1. Extensibility- We can achieve extensibility using the C# interface. In this example I have two interface ICar and IDriver which are implemented by NormalCar, RaceCar and Driver, RaceDriver respectively. We can easily extend the interfaces to create new classes which implement the same contract functionalities. Suppose if I want to add a new car type apart from which are shown in the above figure as shown below

    And to get a instance of this car type I have to add a new factory method in the factory class as shown below

    now to use this newly created car type in client we just have to call the above method of factory as shown below,

    From the above example we can see that we easily extend a particular interface without having much trouble as out interface already contains the necessary data member and member functions which are need for a particular type.
  2. Implementation Hiding – Our client code doesn’t know anything about the implementation details of both the Driver class as well as Car class, by this we can see that the implementation are known to the client. Here factory class takes care of creating instances of the classes for the client.
    That is why if the client knows only about the C# Interface and Factory namespaces.
  3. Accessing object through interfaces- If we are using classes derived from the interface, in that case there is no need for us to create the instance of the class for which the interface is implemented. We can create variables of the particular interface type which in turn will contain the reference of the type which implements that particular interface. And this variable of interface type can be used as parameter and that particular function can use that reference to achieve its functionality. As we can see in the below mentioned example, I have a function of VintageCar which expects parameter of type IDriver interface and in turn used this variable to work on the class reference.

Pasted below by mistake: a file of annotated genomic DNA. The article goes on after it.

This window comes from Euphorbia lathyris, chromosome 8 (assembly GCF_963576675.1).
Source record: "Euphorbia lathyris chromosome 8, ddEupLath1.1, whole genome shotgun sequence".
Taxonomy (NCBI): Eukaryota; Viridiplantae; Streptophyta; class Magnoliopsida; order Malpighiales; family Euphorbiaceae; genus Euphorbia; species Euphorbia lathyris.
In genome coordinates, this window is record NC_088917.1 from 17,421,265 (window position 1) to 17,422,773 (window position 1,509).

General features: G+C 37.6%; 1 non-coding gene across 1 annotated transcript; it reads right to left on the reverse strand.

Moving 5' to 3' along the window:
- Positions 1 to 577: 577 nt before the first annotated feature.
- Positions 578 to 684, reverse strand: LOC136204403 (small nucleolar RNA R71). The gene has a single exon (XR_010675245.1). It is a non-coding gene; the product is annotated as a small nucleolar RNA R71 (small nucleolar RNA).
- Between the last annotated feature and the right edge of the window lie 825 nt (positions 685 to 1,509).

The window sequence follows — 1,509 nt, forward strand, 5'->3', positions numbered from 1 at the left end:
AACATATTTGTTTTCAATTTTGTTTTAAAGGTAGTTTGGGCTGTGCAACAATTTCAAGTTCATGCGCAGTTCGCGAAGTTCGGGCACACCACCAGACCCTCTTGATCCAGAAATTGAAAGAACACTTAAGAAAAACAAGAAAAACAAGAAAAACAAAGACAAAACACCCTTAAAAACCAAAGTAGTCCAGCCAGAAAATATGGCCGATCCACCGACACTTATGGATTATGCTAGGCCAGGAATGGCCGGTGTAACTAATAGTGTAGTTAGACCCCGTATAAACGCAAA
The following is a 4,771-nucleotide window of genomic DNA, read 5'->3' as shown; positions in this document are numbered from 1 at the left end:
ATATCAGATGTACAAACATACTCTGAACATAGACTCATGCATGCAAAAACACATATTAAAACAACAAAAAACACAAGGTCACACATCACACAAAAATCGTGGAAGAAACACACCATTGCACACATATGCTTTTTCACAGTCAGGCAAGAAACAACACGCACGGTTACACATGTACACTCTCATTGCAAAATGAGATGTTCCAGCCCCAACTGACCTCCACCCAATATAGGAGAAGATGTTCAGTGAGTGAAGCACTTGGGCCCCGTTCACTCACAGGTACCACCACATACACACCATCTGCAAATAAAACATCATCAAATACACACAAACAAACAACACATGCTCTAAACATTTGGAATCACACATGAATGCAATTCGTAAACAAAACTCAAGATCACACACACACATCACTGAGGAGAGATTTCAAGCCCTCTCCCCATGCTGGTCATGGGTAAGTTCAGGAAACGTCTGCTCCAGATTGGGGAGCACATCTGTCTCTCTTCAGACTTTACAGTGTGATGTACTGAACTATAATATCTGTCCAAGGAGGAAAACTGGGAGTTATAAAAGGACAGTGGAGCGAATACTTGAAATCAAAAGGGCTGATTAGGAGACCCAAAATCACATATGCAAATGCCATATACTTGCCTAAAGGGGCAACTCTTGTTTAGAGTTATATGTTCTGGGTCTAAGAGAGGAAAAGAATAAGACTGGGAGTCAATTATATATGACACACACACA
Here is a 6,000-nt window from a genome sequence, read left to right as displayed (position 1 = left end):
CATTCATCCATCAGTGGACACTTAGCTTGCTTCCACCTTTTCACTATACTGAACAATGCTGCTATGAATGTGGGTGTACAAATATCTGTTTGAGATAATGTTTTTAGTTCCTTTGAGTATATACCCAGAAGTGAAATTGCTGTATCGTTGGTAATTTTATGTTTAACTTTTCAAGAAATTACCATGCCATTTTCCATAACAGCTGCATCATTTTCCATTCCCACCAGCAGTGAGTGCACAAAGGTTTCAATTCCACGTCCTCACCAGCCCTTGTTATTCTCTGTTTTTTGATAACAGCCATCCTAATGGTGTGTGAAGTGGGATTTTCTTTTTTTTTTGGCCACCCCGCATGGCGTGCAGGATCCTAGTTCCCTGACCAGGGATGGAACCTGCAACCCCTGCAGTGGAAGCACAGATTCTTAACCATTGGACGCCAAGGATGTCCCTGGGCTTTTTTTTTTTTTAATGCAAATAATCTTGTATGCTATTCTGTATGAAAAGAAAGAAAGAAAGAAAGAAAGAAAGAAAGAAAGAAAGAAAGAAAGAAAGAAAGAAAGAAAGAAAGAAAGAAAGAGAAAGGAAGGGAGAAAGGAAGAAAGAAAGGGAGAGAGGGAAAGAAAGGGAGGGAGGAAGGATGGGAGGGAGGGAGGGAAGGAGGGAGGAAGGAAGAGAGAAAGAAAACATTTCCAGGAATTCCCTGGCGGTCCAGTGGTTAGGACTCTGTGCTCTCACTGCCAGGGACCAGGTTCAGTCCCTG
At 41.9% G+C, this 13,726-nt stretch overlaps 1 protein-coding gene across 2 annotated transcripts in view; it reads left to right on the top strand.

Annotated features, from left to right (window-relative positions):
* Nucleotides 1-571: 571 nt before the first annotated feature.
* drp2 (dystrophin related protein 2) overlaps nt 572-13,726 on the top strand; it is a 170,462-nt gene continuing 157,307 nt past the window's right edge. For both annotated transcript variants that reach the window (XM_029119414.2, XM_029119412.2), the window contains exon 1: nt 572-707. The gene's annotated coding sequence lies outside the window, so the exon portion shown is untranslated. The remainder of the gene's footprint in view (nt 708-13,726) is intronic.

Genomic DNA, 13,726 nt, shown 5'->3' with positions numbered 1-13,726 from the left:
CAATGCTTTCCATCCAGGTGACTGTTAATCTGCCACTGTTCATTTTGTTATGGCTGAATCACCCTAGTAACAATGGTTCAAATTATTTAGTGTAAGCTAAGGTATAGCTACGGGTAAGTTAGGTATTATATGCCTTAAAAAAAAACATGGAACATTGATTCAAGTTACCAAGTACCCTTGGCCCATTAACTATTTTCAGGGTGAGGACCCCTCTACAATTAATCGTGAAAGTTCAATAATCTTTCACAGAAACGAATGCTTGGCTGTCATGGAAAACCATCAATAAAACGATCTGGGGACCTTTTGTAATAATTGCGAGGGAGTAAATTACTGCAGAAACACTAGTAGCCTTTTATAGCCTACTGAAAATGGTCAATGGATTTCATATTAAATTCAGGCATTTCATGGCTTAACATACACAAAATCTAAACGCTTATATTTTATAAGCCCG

This feature helps us to treat different classes as same type of interface. It means that I can create variable of any type implementing IDriver and pass as argument to DriveCar method.
  4. Loose Coupling – As mentioned in the previous point that only an interface type variable can be used to pass as argument which is again helpful to achieve loose coupling. Before explaining this concept please have a look at the code snippet below.